Mercury Orbit

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Cohdey

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Hi all,

I am new here, and joined in order to ask this question.

I read an article somewhere on the web a few months go about the planet Mercury being the closest to earth in its orbit in hundreds of years this August. I was wondering if I am remembering this correctly, or if I am having a brain drain. :D

The article said that Mercury won't be this close or this visible again for hundreds (or thousands maybe) of years. Am I remembering correctly? If this is really true, when is the best time and date to see Mercury?

Thanks for any help you can give me!!

Cohdey
 
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doubletruncation

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Hi Cohdey,

Mercury's closest approach to the Earth is actually the worst time to view it for two reasons: first, that is the point in its orbit when it will appear closest to the Sun on the sky and will therefore be very difficult to see, and second, at that point in its orbit we see the unlit side of mercury, so it is also faintest when it is closest to the Earth. Generally the best time to view mercury is when it reaches its maximum angle of elongation from the Sun (roughly when it is a quarter or three quarters of the way around the Sun with respect to the Earth). The maximum elongation will not be the time when Mercury appears to be the brightest, that will be when Mercury is on the far side of the Sun and we can see the full lit hemisphere, however at that time Mercury will also appear very close to the Sun on the sky, and will therefore be difficult to see. Using the JPL Horizon interface ( http://ssd.jpl.nasa.gov/horizons.cgi ) it looks like you can see Mercury now just after sunset, and it will reach a maximum elongation from the Sun of ~27 degrees on ~ August 25, 2009. On average the time between maximum elongations is ~58 days, with the maximum elongations alternating between being best viewed in the morning and best viewed in the evening. The maximum possible elongation is ~28 degrees, and it comes pretty close to this on a fairly regular basis. Realistically you wouldn't notice a big difference between the maximum elongation on August 25 of ~27 degrees and the maximum possible elongation.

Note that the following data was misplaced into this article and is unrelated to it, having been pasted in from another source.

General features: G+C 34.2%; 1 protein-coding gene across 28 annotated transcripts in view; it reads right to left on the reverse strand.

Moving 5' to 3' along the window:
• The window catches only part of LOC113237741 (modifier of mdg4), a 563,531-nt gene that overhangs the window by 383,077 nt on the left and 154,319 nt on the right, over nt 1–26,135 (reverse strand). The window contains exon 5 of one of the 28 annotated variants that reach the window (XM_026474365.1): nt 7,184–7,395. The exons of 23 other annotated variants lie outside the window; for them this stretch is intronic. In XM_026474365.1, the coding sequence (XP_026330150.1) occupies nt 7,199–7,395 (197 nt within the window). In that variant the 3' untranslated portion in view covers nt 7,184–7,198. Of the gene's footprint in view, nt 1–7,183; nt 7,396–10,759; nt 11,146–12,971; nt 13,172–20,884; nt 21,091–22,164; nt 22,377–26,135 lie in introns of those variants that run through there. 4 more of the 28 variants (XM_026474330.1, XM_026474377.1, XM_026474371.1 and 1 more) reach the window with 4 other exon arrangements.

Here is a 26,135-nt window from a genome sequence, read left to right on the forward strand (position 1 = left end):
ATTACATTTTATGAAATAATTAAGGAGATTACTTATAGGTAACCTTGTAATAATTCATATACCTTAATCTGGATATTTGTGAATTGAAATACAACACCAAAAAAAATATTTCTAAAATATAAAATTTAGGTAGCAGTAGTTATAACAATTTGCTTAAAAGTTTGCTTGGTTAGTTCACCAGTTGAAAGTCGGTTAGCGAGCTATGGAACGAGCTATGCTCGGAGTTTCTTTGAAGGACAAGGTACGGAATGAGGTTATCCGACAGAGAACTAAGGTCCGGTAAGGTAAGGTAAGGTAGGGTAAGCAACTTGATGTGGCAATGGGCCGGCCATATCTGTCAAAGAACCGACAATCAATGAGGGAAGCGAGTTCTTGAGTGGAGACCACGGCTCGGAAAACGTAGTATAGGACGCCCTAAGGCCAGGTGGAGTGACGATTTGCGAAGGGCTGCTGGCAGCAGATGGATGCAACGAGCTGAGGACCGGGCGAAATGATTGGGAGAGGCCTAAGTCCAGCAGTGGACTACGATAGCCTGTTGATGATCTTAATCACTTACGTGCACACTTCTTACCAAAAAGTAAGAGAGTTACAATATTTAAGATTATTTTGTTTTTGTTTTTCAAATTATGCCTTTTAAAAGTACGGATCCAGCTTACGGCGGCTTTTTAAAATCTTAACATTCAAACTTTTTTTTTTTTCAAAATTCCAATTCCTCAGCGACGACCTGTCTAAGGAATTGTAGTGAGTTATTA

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MeteorWayne

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Cohdey,
You are probably confusing Mercury with Mars, and heard about the great Mars "hoax". Every year since the closest approach between the earth and Mars in 2003, the same story circulates on "Teh Interwebz" with the story getting more and more distorted every year.

To read more about it, see this:

http://www.skyandtelescope.com/news/8708182.html
 
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